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Tattoo expo features local talent

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Daniel Silva, a tattoo artist from the San Francisco Bay Area, tattoos a woman’s arm at the second annual Pittsburgh Bleed Black and Gold Tattoo Expo held at the Sheraton Hotel.

Daniel Silva, a tattoo artist from the San Francisco Bay Area, tattoos a woman’s arm at the second annual Pittsburgh Bleed Black and Gold Tattoo Expo held at the Sheraton Hotel.

Photo by Dara Collins

Photo by Dara Collins

Daniel Silva, a tattoo artist from the San Francisco Bay Area, tattoos a woman’s arm at the second annual Pittsburgh Bleed Black and Gold Tattoo Expo held at the Sheraton Hotel.

Written By Dara Collins, Co-Sports Editor

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Last year, one ballroom of Station Square’s Sheraton Hotel held 78 artists and vendors for the first ever Pittsburgh Bleed Black and Gold Tattoo Expo.

More than double the local talent and nationally acclaimed tattoo artists returned to the hotel for the second year in a row last Friday.

“Everytime I put on a show, the first one is always smaller for obvious reasons,” Greg Piper said. “This year, we doubled in size with 122 tattoo booths, so roughly 250 tattoo artists here. Then what we did here on Carson Street, we invited a lot of local businesses that do crafts or related things, food, and brought them here and gave them space to set up.”

Piper, alongside Baller Inc. and Eternal 66 Productions, welcomed artists from across the nation, local vendors and tattoo lovers to the Sheraton on Feb. 16-18. The public could purchase tickets for $25 a day or $45 for a three-day pass, the three-day pass being $10 cheaper than last year.

Students could also flash a student ID this year for a discounted three-day pass.

“I hope they just have fun, and I hope they get to meet some local artists, enjoy themselves and get some great tattoos,” Piper said.

Attendees could listen to Little Ozzy, an Ozzy Osbourne tribute band, last Saturday night as well as watch the second annual Miss Pittsburgh Pinup contest. Ink Master artists seem to attract the public during open floor hours, according to Piper.

“People like the Ink Master artists…but I don’t think there’s a main event people come to flock to,” Piper said. “Last year was cool and an exception with Robin [H. M.] doing the world record for tattooing, but this year is just the Ink Masters and a lot of local shops.”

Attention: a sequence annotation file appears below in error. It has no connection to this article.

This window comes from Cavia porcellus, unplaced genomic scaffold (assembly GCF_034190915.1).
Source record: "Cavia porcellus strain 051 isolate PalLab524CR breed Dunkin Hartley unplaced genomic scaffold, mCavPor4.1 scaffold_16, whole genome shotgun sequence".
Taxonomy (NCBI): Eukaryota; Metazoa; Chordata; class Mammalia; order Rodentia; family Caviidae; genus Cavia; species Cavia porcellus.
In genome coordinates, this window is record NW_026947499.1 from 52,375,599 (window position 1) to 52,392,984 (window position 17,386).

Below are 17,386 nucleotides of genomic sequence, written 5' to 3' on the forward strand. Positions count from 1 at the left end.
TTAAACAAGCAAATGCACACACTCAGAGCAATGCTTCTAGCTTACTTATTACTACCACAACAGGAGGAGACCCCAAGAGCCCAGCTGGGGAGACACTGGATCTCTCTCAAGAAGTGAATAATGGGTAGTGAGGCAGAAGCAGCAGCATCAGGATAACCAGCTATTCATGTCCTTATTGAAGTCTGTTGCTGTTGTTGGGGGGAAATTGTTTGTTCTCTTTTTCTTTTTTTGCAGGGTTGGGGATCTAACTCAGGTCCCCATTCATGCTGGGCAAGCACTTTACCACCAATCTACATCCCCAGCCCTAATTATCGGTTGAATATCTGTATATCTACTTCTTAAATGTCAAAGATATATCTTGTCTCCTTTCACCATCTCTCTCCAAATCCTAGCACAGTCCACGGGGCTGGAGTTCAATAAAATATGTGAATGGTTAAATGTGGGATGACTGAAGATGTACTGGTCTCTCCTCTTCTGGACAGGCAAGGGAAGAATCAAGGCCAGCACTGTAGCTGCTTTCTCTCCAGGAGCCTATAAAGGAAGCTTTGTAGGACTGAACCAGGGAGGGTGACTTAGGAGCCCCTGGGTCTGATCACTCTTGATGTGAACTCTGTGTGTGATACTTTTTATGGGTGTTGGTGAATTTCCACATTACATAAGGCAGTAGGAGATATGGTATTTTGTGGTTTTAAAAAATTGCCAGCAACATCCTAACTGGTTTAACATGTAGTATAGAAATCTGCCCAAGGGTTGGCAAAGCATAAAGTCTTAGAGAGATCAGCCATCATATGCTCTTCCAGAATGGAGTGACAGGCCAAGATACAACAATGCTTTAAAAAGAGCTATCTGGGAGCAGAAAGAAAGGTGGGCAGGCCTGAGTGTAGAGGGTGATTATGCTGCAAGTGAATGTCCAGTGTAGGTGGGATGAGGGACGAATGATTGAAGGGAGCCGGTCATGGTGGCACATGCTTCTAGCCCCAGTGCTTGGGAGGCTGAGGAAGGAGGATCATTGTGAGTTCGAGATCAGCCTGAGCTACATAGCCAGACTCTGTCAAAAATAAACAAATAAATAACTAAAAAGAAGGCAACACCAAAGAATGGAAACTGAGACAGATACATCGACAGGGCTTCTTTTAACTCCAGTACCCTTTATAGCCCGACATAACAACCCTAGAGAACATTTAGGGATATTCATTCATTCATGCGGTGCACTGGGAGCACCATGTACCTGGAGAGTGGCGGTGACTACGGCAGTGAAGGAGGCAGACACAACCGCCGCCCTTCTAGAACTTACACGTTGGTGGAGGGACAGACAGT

The local artists, including Lawrenceville’s Inka Dinka Doo and downtown’s Pittsburgh Tattoo Company, competed in this year’s Battle of the ‘Burgh Tattoo-Off. Human canvases received a Pittsburgh sports themed tattoo from one of five local tattoo artists last Friday night.

“Sometimes with the Ink Master artists and things like that, the local artists get lost, so having grown up here myself, I thought it would be cool to do something different,” Piper said.

Already thinking of a different idea for the third expo, Piper said next year’s canvases will be first responders.

Many artists lined tables with portfolios and slideshows of past work to attract ink addicts. Mary VanAntwerp of Aspired Ink from Laguna Hills, Ca., boasted her coworkers were booked and always tattooing.

“Everybody at our shop are artists, we all do our own artwork,” VanAntwerp said. “Trigger is the shop owner, and he loves to travel so he can spread his artwork outside of California.”

Minister Al Dayhoff admits he failed to recognize tattoos as art for some time.

About five years ago, Dayhoff closed the doors of a Washington D.C. church he had recently opened to move to a bar where he found his new people group of about 500 “very non-church people.”

“Then I started seeing them as my parishioners, and because I started looking at them, I suddenly cared about what was on their skin, and maybe saw a tattoo for the first time with an eye towards interest,” Dayhoff said. “So I asked somebody, ‘Does your tattoo have a story,’ and she poured out all the secrets of her soul, and I thought it was crazy. How did I miss this?”

After 300 tattoo interviews and three months in tattoo studios, Dayhoff published “God and Tattoos: Why Are People Writing on Themselves?”

“I suspect the inside has gotten so desperate to talk, that it’s writing on it’s wrapper,” Dayhoff said.

The back of the book reads, “Many see a person covered in tattoos walk by and harbor a snarky and judgmental response, when in fact the tattoos just told a very personal story.”

In fact, a crowded room of personal stories surrounded Dayhoff and will return for a third year.

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